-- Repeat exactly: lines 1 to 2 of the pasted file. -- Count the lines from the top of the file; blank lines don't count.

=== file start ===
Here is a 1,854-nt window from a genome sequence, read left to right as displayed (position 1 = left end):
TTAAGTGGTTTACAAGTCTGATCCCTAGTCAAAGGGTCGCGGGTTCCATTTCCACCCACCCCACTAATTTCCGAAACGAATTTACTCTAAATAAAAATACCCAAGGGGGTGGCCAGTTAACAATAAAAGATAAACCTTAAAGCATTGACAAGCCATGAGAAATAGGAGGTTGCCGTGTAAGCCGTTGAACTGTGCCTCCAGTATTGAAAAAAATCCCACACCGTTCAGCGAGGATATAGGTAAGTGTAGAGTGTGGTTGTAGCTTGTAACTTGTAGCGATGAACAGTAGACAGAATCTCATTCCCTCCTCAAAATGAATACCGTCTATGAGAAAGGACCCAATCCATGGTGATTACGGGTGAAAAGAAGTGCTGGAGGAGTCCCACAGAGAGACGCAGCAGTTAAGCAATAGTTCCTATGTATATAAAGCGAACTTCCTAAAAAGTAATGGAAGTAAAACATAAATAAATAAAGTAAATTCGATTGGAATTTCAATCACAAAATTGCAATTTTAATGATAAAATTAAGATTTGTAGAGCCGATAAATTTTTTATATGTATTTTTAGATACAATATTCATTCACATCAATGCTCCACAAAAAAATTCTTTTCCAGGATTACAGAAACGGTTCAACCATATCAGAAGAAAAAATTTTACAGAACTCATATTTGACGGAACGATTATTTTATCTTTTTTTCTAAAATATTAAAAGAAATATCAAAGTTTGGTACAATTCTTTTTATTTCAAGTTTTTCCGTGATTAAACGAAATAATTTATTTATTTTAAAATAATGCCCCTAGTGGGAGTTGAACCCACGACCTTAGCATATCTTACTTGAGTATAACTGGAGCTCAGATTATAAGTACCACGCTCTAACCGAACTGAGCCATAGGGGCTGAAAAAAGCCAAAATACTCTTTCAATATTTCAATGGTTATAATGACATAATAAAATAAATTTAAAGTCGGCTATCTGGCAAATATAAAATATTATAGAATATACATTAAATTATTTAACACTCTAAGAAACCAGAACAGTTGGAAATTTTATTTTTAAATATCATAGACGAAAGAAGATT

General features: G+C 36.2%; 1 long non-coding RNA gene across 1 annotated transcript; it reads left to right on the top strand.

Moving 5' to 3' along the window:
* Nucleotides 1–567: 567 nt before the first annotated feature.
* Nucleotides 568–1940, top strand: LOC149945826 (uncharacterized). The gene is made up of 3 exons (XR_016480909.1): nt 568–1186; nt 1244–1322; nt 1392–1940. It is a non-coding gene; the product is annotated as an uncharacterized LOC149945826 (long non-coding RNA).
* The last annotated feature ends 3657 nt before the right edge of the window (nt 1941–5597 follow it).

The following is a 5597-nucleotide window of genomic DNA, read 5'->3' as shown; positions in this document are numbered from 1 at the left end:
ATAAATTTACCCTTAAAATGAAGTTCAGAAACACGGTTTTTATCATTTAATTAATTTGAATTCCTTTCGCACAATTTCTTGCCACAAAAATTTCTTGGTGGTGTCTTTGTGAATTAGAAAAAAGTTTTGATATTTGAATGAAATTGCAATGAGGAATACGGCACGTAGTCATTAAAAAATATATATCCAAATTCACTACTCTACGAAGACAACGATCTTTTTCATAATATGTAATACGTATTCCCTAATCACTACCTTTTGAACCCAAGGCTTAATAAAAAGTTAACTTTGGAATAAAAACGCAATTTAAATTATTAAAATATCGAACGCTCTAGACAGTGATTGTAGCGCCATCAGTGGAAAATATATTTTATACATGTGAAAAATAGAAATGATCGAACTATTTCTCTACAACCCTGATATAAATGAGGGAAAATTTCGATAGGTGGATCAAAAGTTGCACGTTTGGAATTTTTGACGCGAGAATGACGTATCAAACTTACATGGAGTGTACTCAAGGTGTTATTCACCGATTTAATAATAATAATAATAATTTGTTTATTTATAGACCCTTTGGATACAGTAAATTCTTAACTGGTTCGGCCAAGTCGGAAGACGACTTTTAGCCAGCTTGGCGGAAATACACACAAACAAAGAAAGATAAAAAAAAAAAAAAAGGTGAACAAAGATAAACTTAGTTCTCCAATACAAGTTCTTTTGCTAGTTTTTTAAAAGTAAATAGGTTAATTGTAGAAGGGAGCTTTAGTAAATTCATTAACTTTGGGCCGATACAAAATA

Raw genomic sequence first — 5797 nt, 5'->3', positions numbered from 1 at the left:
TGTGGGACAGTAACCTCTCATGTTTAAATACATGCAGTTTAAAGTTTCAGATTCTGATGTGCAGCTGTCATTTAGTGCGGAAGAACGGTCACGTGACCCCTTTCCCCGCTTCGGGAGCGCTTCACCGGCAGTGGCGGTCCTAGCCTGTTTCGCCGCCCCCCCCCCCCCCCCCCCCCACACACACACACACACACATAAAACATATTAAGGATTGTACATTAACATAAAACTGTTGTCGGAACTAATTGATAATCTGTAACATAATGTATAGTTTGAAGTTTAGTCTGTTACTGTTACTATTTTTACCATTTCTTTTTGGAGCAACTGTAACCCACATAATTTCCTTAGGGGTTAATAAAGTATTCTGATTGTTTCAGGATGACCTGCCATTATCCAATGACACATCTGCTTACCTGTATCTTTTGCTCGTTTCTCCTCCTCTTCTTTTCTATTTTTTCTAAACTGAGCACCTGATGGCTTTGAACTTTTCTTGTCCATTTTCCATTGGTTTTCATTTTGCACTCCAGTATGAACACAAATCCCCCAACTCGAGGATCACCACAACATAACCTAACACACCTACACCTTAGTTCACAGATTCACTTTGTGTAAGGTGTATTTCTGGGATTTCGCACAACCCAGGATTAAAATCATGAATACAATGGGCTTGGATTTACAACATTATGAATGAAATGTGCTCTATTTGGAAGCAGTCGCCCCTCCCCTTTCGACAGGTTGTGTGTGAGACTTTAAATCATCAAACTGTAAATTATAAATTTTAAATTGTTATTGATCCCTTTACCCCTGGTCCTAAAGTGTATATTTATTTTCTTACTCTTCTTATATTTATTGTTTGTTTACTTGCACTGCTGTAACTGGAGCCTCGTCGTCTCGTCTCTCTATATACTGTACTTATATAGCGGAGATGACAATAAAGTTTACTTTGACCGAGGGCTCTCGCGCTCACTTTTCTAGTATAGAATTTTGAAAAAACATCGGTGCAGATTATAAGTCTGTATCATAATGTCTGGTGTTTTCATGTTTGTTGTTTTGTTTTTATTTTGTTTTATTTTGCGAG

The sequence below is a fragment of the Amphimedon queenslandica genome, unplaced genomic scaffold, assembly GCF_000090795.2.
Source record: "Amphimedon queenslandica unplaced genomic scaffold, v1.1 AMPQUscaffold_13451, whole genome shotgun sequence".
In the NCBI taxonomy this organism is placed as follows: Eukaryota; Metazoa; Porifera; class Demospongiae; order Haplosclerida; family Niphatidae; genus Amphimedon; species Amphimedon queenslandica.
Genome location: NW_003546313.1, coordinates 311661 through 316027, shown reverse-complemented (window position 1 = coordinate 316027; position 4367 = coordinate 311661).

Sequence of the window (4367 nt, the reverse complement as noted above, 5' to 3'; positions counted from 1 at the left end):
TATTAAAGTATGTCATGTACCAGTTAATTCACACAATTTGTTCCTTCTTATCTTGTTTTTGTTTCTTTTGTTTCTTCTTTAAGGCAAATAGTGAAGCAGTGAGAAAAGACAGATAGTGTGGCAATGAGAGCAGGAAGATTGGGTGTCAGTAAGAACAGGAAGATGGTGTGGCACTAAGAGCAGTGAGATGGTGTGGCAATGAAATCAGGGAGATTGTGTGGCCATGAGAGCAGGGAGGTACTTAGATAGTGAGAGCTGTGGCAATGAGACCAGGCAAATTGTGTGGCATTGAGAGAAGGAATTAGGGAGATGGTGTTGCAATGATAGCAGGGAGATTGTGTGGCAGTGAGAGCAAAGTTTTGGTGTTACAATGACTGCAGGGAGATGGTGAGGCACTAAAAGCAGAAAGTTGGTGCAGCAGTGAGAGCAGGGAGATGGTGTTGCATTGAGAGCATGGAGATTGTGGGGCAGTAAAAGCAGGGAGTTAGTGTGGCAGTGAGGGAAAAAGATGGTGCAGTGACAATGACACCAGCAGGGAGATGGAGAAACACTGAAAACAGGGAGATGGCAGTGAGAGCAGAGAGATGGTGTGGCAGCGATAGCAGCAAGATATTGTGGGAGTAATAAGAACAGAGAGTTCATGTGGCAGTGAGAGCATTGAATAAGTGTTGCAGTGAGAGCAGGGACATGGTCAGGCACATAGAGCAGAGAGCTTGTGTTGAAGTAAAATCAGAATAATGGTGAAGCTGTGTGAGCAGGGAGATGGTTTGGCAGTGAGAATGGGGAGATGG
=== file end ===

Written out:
Here is a 1,854-nt window from a genome sequence, read left to right as displayed (position 1 = left end):
TTAAGTGGTTTACAAGTCTGATCCCTAGTCAAAGGGTCGCGGGTTCCATTTCCACCCACCCCACTAATTTCCGAAACGAATTTACTCTAAATAAAAATACCCAAGGGGGTGGCCAGTTAACAATAAAAGATAAACCTTAAAGCATTGACAAGCCATGAGAAATAGGAGGTTGCCGTGTAAGCCGTTGAACTGTGCCTCCAGTATTGAAAAAAATCCCACACCGTTCAGCGAGGATATAGGTAAGTGTAGAGTGTGGTTGTAGCTTGTAACTTGTAGCGATGAACAGTAGACAGAATCTCATTCCCTCCTCAAAATGAATACCGTCTATGAGAAAGGACCCAATCCATGGTGATTACGGGTGAAAAGAAGTGCTGGAGGAGTCCCACAGAGAGACGCAGCAGTTAAGCAATAGTTCCTATGTATATAAAGCGAACTTCCTAAAAAGTAATGGAAGTAAAACATAAATAAATAAAGTAAATTCGATTGGAATTTCAATCACAAAATTGCAATTTTAATGATAAAATTAAGATTTGTAGAGCCGATAAATTTTTTATATGTATTTTTAGATACAATATTCATTCACATCAATGCTCCACAAAAAAATTCTTTTCCAGGATTACAGAAACGGTTCAACCATATCAGAAGAAAAAATTTTACAGAACTCATATTTGACGGAACGATTATTTTATCTTTTTTTCTAAAATATTAAAAGAAATATCAAAGTTTGGTACAATTCTTTTTATTTCAAGTTTTTCCGTGATTAAACGAAATAATTTATTTATTTTAAAATAATGCCCCTAGTGGGAGTTGAACCCACGACCTTAGCATATCTTACTTGAGTATAACTGGAGCTCAGATTATAAGTACCACGCTCTAACCGAACTGAGCCATAGGGGCTGAAAAAAGCCAAAATACTCTTTCAATATTTCAATGGTTATAATGACATAATAAAATAAATTTAAAGTCGGCTATCTGGCAAATATAAAATATTATAGAATATACATTAAATTATTTAACACTCTAAGAAACCAGAACAGTTGGAAATTTTATTTTTAAATATCATAGACGAAAGAAGATT